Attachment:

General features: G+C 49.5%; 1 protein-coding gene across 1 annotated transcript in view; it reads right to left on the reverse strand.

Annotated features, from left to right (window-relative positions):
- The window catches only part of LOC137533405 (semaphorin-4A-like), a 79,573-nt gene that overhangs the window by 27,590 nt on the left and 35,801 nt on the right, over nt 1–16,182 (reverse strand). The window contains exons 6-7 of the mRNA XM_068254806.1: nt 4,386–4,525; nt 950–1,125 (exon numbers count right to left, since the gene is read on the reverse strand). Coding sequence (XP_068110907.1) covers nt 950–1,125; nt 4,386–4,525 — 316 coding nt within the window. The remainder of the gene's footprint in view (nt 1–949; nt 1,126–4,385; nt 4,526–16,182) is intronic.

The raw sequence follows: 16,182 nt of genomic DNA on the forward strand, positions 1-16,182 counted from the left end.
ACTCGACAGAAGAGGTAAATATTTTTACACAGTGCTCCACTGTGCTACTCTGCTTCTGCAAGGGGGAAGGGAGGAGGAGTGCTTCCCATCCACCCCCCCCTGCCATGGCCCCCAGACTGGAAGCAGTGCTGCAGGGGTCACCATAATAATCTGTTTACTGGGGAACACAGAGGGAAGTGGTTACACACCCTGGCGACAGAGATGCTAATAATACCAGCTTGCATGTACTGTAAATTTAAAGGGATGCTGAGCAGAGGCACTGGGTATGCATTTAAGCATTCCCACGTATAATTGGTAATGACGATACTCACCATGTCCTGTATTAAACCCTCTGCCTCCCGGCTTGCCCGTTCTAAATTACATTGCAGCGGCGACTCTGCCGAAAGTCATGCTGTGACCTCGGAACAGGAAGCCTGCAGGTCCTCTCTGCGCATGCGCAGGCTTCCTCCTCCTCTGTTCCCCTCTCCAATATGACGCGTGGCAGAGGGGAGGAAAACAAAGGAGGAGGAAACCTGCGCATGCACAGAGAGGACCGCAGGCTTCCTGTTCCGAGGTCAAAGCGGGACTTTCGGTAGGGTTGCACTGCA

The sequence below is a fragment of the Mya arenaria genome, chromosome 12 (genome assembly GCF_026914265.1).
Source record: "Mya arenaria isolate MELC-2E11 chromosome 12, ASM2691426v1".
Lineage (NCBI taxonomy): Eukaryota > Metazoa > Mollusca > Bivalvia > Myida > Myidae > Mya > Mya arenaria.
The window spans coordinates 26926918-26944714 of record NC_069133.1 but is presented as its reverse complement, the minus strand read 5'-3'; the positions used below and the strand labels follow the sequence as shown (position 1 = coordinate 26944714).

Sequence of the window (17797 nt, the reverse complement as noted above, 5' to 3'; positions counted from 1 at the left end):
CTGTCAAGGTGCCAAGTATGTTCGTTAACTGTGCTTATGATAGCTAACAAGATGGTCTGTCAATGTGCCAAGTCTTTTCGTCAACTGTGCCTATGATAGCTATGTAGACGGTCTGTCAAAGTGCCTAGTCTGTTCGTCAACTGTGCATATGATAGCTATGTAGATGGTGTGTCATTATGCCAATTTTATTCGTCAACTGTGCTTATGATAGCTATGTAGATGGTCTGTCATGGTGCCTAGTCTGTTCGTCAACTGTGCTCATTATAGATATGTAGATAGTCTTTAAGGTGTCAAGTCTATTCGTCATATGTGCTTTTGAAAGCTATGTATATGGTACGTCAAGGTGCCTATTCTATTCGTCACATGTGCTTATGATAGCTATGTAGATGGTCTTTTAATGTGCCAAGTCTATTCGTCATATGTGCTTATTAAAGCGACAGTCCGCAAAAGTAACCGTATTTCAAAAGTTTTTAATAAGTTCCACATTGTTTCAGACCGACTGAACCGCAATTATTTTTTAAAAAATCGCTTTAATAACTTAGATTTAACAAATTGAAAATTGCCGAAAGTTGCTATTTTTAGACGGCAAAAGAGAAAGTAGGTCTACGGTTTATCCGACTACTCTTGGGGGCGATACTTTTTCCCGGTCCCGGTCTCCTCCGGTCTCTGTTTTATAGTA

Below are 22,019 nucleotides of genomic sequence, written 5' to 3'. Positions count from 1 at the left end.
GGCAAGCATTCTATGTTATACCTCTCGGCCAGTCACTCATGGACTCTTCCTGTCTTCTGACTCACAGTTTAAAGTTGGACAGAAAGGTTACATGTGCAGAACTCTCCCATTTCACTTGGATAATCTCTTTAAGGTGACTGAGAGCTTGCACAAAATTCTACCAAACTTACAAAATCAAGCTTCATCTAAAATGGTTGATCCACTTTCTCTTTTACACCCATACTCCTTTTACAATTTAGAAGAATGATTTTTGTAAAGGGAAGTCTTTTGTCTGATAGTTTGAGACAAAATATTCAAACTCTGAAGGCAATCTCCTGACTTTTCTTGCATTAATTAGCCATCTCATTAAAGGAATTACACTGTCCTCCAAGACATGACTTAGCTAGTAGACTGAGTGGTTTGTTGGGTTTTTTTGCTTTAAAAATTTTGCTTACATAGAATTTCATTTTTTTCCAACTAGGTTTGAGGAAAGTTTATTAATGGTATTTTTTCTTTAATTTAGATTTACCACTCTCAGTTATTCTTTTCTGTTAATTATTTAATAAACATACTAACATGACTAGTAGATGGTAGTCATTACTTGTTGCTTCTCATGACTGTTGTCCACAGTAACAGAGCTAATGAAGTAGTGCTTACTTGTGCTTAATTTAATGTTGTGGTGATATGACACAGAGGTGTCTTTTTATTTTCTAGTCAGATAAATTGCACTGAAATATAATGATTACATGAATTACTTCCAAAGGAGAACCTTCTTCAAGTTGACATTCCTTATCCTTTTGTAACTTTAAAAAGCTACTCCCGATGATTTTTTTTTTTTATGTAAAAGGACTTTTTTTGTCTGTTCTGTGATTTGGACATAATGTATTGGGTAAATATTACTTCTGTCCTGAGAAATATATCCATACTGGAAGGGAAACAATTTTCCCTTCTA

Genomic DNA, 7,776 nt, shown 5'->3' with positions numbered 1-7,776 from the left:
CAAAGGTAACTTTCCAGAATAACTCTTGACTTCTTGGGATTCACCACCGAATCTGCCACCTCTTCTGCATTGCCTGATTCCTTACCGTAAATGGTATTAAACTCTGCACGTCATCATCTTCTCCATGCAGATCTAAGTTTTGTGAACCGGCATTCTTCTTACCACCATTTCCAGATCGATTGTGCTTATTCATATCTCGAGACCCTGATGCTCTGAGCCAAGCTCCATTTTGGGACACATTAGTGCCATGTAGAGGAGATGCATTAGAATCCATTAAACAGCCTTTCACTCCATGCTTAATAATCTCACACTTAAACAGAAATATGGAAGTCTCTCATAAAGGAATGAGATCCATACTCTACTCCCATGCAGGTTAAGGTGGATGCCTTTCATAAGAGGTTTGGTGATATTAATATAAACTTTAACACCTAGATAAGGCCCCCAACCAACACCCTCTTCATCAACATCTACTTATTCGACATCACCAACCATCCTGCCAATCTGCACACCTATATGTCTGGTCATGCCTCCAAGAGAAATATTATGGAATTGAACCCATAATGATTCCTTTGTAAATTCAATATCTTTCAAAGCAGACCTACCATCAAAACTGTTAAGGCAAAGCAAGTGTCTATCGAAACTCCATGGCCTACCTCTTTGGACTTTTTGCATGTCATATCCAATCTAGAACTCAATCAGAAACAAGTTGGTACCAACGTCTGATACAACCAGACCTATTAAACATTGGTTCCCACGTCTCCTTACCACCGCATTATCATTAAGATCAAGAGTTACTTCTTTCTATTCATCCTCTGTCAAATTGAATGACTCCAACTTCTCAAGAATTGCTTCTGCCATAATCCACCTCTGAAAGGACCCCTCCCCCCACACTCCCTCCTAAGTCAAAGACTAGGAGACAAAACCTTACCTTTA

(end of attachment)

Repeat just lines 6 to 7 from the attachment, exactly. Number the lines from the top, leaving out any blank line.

The sequence below is a fragment of the Mya arenaria genome, chromosome 12 (genome assembly GCF_026914265.1).
Source record: "Mya arenaria isolate MELC-2E11 chromosome 12, ASM2691426v1".